This will push people to stay at home in my opinion.

      • +1 vote

        Make no mistake most parents would be worse off post 2 July 2018 (even my Childcare centre manager said so) for the following reason:

        According to the calculator that is posted everywhere, I will be $150 a fortnight worse off. I have no idea how the government can continue to spruik me paying less despite the fact that my situation fits all their criteria to do so

      •  

        You'll also be worse off even if your kids aren't moving next year if you're a low user of childcare - the effective daily rebate is dropping, because instead of paying 50% of what it costs they're paying a percentage (generally 50%) of an imaginary cost which is far below what actual fees are. The only way you come out ahead is if you were significantly over the previous cap.

        • +2 votes

          That said, I think that they should be paid more and that fees should be less. The government should be running childcare directly instead of lining the pockets of private companies through subsidies (which generally just push the price and profits up, rather than making them more affordable).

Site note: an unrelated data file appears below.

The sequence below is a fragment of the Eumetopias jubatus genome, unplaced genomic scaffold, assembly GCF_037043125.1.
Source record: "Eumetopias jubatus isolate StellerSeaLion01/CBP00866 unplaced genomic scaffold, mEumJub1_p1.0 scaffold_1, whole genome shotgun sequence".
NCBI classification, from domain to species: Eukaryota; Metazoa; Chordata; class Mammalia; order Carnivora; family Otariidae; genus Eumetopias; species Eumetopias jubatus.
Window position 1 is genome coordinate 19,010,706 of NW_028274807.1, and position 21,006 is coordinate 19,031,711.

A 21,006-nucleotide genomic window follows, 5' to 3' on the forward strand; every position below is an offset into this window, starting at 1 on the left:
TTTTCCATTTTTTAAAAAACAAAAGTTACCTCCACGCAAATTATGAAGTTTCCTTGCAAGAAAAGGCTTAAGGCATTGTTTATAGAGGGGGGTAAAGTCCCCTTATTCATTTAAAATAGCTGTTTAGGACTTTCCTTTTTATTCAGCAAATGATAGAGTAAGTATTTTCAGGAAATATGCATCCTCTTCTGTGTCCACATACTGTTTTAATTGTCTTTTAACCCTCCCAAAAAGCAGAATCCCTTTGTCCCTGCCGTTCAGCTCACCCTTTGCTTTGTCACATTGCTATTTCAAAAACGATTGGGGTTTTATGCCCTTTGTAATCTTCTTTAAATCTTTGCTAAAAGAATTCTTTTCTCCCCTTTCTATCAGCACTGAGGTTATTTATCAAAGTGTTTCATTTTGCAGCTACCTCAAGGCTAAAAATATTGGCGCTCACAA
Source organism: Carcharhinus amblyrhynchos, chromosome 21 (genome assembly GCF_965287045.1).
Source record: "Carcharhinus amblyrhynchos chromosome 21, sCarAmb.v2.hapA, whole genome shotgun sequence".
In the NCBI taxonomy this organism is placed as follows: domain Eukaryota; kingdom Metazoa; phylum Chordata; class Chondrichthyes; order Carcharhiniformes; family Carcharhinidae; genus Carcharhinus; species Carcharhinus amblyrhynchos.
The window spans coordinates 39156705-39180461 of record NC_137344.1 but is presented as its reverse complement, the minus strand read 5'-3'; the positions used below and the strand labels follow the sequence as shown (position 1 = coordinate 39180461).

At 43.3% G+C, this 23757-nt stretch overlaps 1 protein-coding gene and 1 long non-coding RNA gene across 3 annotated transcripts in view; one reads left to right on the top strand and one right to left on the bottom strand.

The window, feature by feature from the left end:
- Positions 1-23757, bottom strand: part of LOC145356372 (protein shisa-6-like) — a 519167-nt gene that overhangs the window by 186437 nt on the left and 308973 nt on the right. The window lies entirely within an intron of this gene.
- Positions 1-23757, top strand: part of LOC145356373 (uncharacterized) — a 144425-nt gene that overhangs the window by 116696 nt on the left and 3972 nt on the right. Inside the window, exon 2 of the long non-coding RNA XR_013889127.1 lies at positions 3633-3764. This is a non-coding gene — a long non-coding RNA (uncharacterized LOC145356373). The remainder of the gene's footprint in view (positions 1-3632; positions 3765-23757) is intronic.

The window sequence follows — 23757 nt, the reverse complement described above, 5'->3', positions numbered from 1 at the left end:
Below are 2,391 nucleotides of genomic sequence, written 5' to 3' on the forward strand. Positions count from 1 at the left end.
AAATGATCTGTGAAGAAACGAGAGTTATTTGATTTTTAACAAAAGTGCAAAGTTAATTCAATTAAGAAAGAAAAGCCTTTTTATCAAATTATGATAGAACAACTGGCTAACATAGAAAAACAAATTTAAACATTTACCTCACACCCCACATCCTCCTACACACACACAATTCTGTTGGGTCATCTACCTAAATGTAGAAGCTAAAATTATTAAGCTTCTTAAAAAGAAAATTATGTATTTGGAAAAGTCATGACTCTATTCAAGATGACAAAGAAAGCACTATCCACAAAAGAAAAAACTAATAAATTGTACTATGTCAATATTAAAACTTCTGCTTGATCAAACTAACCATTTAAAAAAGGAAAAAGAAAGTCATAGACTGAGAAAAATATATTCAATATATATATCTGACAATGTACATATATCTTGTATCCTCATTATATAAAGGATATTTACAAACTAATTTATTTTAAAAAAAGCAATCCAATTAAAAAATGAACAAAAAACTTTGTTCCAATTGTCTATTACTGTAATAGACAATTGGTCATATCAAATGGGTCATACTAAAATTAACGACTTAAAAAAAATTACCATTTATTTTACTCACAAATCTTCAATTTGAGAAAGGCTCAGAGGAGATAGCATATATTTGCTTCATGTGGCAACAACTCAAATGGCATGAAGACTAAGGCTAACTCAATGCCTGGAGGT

• +11 votes

      Cheating bastards, sack the whole team.

    •  

      100% agree.

      • +2 votes

        Whether it becomes unaffordable is not relevant. The only question is whether it is a reasonable amount to pay or not. Child care workers don't owe you anything, it is up to you to pay what it costs. I'm not overly keen on having my kids look after by the lowest wage earners.

  • +130 votes

    Not sure what type of involvement you’ve had with child care centres but from the work I’ve seen the staff put in to watching mine and other children is not reflective of $22 an hour. They work tirelessly and in my opinion they deserve a raise, not sure about 35% but certainly $22 an hour is not an accurate indicator of the work they put in. Also, every room requires at least one staff to be diploma educated and depending on how you obtain this qualification, it can cost upward of 10k. Remember it’s not the workers faults that the cost is so high, they don’t set the fees - maybe your frustration should be aimed at the owners and directors of these centres.

    • +49 votes